Mortgage-software platform specialist Ellie Mae (NYSE:ELLI) has been a big winner from the rebound in the housing market since the financial crisis more than seven years ago, and the financial institutions that serve as its customers have tapped into demand for home loans for new purchases. Coming into Thursday's first-quarter financial report, however, Ellie Mae shareholders were nervous about a potential decline in earnings for the quarter.
As things turned out, their concerns weren't justified, and the company not only raised its adjusted net income, but also had positive things to say about its future. Let's look more closely at how Ellie Mae did, and what investors should think going forward.
Ellie Mae does well
Ellie Mae's first-quarter results looked solid. Revenue soared 36%, to a record $73.6 million, dramatically outperforming the 27% growth that most investors were looking to see. A drop in GAAP net income was a bit disconcerting, but after adjusting for stock-based compensation and other extraordinary items, adjusted net income rose 7%, to $10.7 million. That produced earnings of $0.34 per share, $0.03 above the consensus forecast among investors.
A closer look at Ellie Mae shows equally good operational metrics -- the company continues to grow its user base. For the quarter, the company booked 15,000 seats for the Encompass software-as-a-service. That brought total adoption to more than 144,500, a 22% rise from 2015's first quarter. Revenue per user rose 10%, to an average of $522, showing how customers are actually putting the platform to use when they sign up for it.
CEO Jonathan Corr celebrated the news. "We had a great start to the year," Corr said, "with continued momentum across our business." The CEO also pointed to the company's user conference, at which Ellie Mae welcomed more than 2,200 industry professionals to the introduction of new solutions to add to its already impressive product lineup.
Can Ellie Mae keep on climbing higher?
Corr also thinks that the stage is set for even better performance for the rest of the year and beyond. The new-product solutions centered on the topics of compliance, mobile, and customer-relationship management. The CEO gave the launch as an example of "continuing our focus on innovation to help customers grow their businesses."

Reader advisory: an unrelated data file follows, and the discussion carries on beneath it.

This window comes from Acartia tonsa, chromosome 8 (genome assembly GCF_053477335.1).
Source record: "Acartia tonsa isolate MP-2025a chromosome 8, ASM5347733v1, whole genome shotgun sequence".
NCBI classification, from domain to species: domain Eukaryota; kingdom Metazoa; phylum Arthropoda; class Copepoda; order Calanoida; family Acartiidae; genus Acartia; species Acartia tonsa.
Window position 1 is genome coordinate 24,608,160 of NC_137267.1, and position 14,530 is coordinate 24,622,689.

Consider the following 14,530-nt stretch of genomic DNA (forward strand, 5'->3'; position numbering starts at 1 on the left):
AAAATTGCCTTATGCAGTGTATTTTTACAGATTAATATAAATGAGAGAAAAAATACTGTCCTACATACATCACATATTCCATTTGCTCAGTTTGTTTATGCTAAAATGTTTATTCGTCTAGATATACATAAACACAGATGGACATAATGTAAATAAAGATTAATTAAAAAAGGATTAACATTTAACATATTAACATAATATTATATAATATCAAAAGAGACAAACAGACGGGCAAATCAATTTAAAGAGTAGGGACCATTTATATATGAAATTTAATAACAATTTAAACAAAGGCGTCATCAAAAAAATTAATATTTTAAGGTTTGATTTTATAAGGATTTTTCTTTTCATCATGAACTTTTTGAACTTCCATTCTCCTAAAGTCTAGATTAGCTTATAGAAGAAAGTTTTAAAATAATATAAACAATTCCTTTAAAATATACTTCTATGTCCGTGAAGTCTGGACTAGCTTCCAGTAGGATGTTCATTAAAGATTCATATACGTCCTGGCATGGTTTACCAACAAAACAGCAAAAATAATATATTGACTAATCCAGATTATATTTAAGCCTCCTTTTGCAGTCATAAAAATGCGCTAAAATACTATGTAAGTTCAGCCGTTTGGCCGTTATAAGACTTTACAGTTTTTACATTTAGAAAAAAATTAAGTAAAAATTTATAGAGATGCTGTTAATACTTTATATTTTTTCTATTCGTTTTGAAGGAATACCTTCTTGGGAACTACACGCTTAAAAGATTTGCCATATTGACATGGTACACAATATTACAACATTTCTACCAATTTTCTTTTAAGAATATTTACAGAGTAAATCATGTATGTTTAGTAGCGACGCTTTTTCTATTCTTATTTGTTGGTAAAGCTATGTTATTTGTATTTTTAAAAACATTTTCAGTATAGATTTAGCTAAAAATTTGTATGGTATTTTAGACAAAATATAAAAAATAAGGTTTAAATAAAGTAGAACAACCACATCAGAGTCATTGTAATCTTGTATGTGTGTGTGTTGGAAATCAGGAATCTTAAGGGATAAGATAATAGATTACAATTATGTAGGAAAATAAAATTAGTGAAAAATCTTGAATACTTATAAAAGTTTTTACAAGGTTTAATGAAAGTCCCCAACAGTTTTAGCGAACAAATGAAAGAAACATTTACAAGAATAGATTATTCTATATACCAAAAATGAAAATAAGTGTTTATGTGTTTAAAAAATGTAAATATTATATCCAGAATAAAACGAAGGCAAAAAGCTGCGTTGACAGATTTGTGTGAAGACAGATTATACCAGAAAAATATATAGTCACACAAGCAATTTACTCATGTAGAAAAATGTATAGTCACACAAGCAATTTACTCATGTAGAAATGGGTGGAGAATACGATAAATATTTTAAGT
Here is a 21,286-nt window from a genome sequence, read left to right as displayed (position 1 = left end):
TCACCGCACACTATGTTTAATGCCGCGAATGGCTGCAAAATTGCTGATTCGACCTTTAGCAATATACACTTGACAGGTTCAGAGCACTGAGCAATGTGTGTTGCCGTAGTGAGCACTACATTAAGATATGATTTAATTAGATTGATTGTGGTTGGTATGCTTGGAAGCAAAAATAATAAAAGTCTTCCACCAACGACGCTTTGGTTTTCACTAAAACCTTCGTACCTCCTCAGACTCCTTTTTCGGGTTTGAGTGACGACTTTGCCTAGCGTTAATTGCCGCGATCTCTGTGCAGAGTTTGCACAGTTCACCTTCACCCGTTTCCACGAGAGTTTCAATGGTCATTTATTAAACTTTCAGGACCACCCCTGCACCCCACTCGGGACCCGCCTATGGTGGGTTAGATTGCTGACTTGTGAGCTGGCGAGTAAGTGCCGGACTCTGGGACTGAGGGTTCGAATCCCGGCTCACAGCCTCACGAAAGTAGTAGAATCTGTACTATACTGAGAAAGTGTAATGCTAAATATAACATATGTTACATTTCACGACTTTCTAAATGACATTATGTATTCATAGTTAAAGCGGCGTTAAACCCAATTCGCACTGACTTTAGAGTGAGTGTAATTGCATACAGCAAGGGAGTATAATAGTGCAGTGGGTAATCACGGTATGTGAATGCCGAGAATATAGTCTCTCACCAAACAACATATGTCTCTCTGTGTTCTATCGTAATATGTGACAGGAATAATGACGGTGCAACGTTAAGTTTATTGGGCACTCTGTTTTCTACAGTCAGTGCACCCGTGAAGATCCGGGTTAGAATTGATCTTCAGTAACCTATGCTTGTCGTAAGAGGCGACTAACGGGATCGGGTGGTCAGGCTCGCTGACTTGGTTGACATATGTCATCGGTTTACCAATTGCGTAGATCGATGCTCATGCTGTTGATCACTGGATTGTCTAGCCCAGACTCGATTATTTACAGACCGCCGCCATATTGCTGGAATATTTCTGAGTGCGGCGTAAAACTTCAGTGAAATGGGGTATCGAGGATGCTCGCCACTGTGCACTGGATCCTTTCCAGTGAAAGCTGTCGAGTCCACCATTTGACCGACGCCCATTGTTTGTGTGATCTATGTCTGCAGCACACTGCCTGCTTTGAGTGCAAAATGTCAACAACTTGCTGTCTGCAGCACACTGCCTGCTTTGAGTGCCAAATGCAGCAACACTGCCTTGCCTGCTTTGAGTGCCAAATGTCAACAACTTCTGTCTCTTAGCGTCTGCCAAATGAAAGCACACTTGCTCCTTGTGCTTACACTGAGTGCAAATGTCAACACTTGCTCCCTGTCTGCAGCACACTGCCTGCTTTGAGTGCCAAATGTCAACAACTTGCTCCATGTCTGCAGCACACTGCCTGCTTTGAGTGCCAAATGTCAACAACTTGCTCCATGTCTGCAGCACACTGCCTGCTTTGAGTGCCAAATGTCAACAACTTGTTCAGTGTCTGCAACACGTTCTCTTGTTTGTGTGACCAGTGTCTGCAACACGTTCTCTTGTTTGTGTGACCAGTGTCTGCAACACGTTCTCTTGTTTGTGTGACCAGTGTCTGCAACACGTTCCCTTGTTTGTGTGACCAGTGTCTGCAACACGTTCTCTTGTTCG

Ellie Mae took the opportunity to provide guidance for the second quarter, and to boost its projections for the full 2016 year. For the quarter, Ellie Mae anticipates revenue of between $84 million and $86 million. Adjusted net income of $16.6 million to $17.6 million should work out to between $0.53 and $0.56 per share of adjusted earnings. Both of those figures are well above the consensus estimates among investors for the quarter, once again demonstrating Ellie Mae's exceptional growth prospects.
For the full year, Ellie Mae raised its sales and net income estimates. The mortgage-software company now expects revenue of between $325 million and $329 million, which is about $8 million higher than its previous guidance. Adjusted earnings of $1.84 to $1.92 per share are about $0.05 more than Ellie Mae previously gave to investors, and the company boosted its adjusted EBITDA estimates higher, as well.
What's arguably most curious about the quarterly report is that investors seemed to react negatively to the news, despite its being almost entirely positive. In the first hour of after-market trading following the announcement, Ellie Mae shares gave up 2% of their value.
Given how well the stock has done lately, some kind of pullback might have been in order, or some investors might have been nervous about poor earnings from the homebuilding sector and the potential for a topping out of the residential real-estate market. Nevertheless, long-term investors might see any lasting pullback in Ellie Mae stock as an opportunity to look more closely at the shares for their own portfolios.
Dan Caplinger has no position in any stocks mentioned. The Motley Fool owns shares of and recommends Ellie Mae. Try any of our Foolish newsletter services free for 30 days. We Fools may not all hold the same opinions, but we all believe that considering a diverse range of insights makes us better investors. The Motley Fool has a disclosure policy.